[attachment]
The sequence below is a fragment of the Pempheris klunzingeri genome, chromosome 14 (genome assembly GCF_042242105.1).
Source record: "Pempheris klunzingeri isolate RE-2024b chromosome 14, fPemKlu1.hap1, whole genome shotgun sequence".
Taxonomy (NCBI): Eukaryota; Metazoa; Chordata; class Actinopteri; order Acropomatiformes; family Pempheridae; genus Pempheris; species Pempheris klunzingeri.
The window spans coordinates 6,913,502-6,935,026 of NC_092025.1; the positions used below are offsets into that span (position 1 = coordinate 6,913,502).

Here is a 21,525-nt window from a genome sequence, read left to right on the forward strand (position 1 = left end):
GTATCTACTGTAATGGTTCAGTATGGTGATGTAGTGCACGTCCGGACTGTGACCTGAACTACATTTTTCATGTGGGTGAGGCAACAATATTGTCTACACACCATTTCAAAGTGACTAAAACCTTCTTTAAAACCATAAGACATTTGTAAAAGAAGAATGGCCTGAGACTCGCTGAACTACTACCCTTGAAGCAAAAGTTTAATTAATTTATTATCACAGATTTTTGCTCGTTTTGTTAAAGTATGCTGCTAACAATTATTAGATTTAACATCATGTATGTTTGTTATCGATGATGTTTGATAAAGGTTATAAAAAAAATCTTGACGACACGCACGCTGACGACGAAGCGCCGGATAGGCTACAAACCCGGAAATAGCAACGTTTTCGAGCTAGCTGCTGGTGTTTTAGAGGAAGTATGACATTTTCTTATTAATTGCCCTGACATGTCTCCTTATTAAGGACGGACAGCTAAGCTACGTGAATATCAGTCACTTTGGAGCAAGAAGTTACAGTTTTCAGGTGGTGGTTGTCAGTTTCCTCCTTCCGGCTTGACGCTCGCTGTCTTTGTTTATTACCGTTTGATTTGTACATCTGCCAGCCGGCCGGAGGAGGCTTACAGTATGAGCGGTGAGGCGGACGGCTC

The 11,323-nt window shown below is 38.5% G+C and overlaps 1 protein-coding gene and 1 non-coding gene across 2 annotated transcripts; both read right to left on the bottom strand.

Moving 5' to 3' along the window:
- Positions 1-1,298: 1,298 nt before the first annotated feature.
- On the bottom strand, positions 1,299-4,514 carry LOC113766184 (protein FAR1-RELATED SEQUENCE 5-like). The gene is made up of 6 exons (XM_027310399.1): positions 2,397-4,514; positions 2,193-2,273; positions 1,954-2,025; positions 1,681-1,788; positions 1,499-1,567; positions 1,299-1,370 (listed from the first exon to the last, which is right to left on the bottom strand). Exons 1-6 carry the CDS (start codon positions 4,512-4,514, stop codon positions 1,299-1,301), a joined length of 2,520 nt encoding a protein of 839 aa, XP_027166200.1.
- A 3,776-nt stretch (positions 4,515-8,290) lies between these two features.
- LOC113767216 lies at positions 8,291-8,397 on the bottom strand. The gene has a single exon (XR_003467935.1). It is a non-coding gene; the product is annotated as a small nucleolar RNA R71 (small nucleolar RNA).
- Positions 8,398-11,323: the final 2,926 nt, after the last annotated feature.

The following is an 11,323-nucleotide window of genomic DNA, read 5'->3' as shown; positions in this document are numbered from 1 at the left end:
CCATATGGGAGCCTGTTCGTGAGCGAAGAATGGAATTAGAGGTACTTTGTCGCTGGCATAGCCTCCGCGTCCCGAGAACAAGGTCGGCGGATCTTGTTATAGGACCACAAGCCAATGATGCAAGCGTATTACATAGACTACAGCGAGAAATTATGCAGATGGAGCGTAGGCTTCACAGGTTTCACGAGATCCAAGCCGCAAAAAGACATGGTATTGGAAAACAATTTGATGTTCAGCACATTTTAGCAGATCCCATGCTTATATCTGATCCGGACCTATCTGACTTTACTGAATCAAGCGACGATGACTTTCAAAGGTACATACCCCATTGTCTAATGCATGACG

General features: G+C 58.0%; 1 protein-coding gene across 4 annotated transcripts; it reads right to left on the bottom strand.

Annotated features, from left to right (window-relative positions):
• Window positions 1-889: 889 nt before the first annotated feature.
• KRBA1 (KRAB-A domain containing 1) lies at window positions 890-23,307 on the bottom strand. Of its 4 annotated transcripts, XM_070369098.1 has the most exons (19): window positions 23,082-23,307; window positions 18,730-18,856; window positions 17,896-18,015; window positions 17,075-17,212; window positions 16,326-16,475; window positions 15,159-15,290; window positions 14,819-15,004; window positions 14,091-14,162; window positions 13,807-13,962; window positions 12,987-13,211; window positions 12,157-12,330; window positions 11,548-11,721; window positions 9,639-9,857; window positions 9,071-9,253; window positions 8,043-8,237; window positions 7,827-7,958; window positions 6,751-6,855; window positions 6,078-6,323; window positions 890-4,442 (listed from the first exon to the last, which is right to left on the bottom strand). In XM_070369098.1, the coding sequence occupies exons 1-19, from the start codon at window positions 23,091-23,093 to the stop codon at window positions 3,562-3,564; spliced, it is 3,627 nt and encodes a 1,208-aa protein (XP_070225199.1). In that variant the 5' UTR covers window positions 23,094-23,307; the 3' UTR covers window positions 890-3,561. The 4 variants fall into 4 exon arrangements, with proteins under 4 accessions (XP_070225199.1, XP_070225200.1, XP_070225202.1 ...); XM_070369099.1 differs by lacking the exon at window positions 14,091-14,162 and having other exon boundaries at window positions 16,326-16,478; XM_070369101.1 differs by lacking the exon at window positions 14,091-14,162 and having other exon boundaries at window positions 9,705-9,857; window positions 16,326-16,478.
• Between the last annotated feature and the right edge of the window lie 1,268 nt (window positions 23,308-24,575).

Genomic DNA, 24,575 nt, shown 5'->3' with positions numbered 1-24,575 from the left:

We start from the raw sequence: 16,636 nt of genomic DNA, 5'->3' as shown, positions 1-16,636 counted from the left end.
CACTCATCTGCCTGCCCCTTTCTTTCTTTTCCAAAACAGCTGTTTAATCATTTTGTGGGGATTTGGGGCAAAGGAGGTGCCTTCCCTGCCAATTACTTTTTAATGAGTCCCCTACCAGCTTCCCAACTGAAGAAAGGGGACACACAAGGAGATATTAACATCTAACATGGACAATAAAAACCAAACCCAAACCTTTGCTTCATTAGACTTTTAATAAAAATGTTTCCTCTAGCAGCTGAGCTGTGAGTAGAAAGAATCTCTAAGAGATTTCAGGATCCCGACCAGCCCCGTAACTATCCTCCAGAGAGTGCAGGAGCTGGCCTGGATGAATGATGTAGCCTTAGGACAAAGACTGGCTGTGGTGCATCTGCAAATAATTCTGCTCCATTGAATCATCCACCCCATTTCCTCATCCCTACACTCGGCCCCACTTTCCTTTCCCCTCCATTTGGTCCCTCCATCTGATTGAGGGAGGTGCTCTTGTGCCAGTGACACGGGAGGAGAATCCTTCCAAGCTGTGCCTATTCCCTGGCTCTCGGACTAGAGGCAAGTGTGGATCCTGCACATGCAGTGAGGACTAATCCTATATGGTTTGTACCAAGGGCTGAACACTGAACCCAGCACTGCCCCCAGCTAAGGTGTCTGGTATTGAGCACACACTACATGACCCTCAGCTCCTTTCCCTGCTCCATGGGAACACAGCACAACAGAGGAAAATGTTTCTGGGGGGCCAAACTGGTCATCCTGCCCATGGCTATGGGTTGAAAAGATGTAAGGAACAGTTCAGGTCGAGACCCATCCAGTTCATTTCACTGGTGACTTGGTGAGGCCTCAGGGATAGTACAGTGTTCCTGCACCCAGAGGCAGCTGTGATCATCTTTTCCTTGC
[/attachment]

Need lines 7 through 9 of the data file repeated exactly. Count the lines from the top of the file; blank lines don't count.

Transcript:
The 11,323-nt window shown below is 38.5% G+C and overlaps 1 protein-coding gene and 1 non-coding gene across 2 annotated transcripts; both read right to left on the bottom strand.

Moving 5' to 3' along the window:
- Positions 1-1,298: 1,298 nt before the first annotated feature.